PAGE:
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groups (like the Germans or the Irish), it basically was a
nationwide thing that cut across party, race, and class
- Some isolationists also charged that big business had
self-interestedly promoted war back in WWI, and this led
217 to the Nye Committee Hearings (1934 – 1936), in which
evidence was uncovered that showed corporations had
bribed foreign politicians to buy more arms.
- As a result, many grew suspicious of American
business ties that could endanger neutrality this time
around. This led to a series of new and improved
neutrality acts that hoped to avoid the pitfalls that had
caused involvement in WWI. As follows: Neutrality Act of 1935: Prohibited arms
shipments to either side in a war once the
president had declared the existence of
belligerency. Neutrality Act of 1936: No loans to belligerents. Neutrality Act of 1937: Cash-and-Carry principle
– warring nations trading w/the US had to pay
cash for their nonmilitary purchases and carry the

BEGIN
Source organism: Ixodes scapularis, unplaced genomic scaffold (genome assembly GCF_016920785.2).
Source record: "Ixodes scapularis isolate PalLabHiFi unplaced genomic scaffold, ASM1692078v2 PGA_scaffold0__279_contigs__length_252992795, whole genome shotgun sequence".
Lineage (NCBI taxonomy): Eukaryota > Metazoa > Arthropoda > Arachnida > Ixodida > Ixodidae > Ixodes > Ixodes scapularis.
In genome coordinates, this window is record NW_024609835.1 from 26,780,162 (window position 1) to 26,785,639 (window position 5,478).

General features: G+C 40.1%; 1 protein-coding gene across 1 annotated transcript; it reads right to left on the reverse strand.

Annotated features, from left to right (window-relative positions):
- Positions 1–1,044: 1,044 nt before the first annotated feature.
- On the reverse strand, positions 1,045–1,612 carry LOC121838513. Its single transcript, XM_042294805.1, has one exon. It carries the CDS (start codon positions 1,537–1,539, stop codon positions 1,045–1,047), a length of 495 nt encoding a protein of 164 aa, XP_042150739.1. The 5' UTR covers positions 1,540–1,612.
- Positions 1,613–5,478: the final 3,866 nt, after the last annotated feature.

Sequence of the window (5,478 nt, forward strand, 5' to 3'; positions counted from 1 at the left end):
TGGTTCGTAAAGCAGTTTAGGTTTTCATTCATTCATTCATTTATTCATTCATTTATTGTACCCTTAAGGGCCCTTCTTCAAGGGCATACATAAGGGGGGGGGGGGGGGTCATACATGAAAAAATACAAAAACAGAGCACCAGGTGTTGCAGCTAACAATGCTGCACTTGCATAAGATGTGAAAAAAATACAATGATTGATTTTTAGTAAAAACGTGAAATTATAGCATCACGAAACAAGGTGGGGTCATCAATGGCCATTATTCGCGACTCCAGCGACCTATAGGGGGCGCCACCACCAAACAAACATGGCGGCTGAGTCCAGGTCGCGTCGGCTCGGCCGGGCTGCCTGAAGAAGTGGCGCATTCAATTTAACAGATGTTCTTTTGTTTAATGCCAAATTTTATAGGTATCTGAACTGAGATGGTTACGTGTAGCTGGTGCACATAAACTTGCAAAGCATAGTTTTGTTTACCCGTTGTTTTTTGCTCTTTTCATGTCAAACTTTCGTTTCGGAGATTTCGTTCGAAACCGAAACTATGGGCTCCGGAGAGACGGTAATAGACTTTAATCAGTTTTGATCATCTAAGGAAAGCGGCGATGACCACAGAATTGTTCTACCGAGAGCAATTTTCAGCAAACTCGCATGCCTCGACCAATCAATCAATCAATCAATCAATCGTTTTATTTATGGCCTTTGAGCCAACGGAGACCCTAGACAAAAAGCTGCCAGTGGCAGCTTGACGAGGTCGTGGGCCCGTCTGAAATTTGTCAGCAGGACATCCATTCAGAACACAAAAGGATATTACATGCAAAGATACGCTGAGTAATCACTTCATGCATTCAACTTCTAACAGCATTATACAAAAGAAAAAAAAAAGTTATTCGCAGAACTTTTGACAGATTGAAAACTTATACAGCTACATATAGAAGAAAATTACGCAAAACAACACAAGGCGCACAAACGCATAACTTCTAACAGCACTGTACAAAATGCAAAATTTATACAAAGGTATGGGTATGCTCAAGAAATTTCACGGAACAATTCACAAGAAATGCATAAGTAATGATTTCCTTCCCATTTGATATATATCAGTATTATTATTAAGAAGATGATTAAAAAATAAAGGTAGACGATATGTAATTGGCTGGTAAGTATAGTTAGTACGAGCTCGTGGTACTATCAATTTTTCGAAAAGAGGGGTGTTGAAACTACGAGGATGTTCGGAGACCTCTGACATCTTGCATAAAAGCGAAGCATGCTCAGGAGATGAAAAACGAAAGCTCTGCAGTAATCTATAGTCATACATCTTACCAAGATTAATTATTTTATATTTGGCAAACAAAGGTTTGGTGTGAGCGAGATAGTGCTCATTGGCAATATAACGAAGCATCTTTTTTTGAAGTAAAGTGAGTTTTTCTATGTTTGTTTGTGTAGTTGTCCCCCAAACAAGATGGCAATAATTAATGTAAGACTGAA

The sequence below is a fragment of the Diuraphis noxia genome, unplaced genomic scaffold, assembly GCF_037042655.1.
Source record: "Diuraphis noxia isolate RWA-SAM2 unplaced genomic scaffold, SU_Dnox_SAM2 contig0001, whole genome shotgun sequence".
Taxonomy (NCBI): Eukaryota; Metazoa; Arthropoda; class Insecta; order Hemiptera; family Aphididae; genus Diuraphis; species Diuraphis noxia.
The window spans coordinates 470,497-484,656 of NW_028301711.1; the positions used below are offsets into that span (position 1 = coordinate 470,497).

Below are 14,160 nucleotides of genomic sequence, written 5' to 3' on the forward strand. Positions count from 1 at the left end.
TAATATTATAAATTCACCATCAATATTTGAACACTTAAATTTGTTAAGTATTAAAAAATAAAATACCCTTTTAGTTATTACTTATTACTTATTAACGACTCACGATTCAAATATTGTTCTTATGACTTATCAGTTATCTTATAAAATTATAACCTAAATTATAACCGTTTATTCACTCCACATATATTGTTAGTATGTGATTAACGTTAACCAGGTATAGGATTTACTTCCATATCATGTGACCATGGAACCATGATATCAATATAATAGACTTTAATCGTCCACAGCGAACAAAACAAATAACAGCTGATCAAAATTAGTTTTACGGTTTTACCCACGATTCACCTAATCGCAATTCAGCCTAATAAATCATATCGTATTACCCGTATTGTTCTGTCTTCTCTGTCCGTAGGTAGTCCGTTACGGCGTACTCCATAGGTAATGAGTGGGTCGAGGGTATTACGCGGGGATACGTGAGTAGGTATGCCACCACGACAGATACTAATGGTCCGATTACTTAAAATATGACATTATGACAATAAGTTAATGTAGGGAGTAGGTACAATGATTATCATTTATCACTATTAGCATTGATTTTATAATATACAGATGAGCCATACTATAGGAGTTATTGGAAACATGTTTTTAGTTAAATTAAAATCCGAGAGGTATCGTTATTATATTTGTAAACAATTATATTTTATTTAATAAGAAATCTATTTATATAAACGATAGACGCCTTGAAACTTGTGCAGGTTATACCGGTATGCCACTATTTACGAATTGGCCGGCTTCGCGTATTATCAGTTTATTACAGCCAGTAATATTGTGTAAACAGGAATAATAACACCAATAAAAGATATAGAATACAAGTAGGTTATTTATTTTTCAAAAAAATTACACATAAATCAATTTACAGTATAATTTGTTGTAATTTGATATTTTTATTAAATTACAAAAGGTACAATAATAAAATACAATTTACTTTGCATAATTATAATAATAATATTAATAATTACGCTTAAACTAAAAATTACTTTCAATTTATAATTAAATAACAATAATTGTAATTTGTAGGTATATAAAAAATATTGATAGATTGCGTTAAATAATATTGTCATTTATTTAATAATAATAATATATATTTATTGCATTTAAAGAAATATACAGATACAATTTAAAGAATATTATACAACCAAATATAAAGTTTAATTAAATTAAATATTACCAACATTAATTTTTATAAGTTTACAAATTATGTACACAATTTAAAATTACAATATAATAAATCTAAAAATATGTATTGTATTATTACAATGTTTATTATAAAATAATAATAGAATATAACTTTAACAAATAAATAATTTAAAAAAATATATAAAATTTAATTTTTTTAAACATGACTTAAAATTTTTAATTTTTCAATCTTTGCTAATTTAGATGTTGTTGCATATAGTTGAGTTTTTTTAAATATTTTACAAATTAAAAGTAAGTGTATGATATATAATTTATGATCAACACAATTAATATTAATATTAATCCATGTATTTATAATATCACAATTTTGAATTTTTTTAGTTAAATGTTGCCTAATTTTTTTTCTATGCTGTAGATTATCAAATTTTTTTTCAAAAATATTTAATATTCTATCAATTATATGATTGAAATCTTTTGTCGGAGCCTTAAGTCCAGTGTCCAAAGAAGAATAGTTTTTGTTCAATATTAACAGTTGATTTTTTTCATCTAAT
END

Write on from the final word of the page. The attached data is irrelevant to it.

goods in their own ships. Also, Americans were
prohibited from going on ships of the nations.
- For a long period in the 1930s, FDR was pretty
isolationist, and wanted to focus on problems at home.
Nevertheless, he ordered the largest peacetime defense
budget ever in 1935, and was privately annoyed at
Britain and France for not tackling the problem.
- By 1939 FDR asked Congress to repeal the arms
embargo and let the cash-and-carry principle work for
munitions. The embargo was lifted in November, and
FDR continued to gradually push towards more
*The 1930s: Crises in Asia*
- Not wanting to be left out of the mess, Asia promptly
followed Europe in getting itself screwed up. Unlike
218 Europe, though, we had major interest in Asia – our
islands, religious missionaries, trade, and the Open Door
- As we became extra friendly w/the Chinese (under
Jiang), the Japanese liked us less and less, as they had
decided that they (not the US) would control Asia and
exploit (I mean, use) other countries’ raw materials. The
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This note was uploaded on 04/02/2014 for the course APUSH AP United taught by Professor Orban during the Fall '10 term at Harrison High School, Harrison.
- Fall '10